Steady diet of quiet Geno Atkins giving opponents fits

Geno Atkins leads all defensive tackles with eight sacks.
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Bengals defensive tackle Geno Atkins doesn't say much, instead allowing his play to do the talking.

The way Atkins is punishing opponents this season, he is telling everyone that he wants to be in contention for defensive player of the year honors. Defensive coordinator Paul Guenther, who said Atkins was “just a guy out there” last season, is now receiving Atkins' message loud and clear. 

“Ask anybody on the offenses we play and he’s the first guy they look at,” Guenther said via “They say, ‘We better have a plan for this guy.’ And he’s done nothing not to be in the conversation.”

Atkins was dominant in Sunday's 31-7 win over the Bengals, notching his league-best eighth sack among defensive tackles. But Guenther pointed to Atkins' prowess against the run, helping to limit Rams star rookie Todd Gurley to just 19 yards on 9 carries without having to use eight men in the box.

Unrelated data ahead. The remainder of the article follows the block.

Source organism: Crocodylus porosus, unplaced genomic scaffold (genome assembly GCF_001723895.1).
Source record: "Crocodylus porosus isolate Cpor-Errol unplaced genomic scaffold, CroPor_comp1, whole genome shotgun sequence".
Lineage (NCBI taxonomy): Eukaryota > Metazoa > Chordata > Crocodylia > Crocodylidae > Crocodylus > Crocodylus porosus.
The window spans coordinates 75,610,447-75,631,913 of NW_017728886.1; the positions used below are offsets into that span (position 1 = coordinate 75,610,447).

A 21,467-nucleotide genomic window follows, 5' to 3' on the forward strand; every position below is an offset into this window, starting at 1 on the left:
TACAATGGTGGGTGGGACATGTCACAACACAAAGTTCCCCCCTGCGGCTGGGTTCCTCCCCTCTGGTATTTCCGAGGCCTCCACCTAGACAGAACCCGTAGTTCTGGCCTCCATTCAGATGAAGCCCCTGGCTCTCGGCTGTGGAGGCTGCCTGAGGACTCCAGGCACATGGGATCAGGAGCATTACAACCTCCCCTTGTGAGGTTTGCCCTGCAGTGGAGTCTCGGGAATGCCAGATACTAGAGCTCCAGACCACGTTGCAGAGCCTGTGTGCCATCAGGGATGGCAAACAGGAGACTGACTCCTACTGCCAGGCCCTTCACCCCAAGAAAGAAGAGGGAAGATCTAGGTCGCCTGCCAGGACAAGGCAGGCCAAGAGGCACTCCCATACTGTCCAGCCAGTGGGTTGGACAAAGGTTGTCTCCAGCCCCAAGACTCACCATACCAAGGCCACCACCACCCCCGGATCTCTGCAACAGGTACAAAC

“We went with a light box. Seven. And the guys did a great job in it,” Guenther said. “You don’t have to use eight-man fronts; you don’t have to use a lot of blitzes. He frees up guys when he gets doubled … He’s a force against the pass and a force against the run.”

After a subpar 2014 campaign coming off a torn ACL, Atkins is bringing new meaning to going quietly about his business. Head coach Marvin Lewis called Atkins “the quietest defensive player” he's ever been around, but when he does talk, his teammates listen. 

“They do, every time Geno talks,” Lewis said. “I think because he’s not an outwardly loud person, it’s like that. His knowledge of the game and knowledge of what needs to get done is incredible.”

“Geno is not saying anything to anybody,” safety Reggie Nelson said. “Geno is walking back to the huddle and lining up and ready to do it again. He won’t even smile at you. Good luck.”

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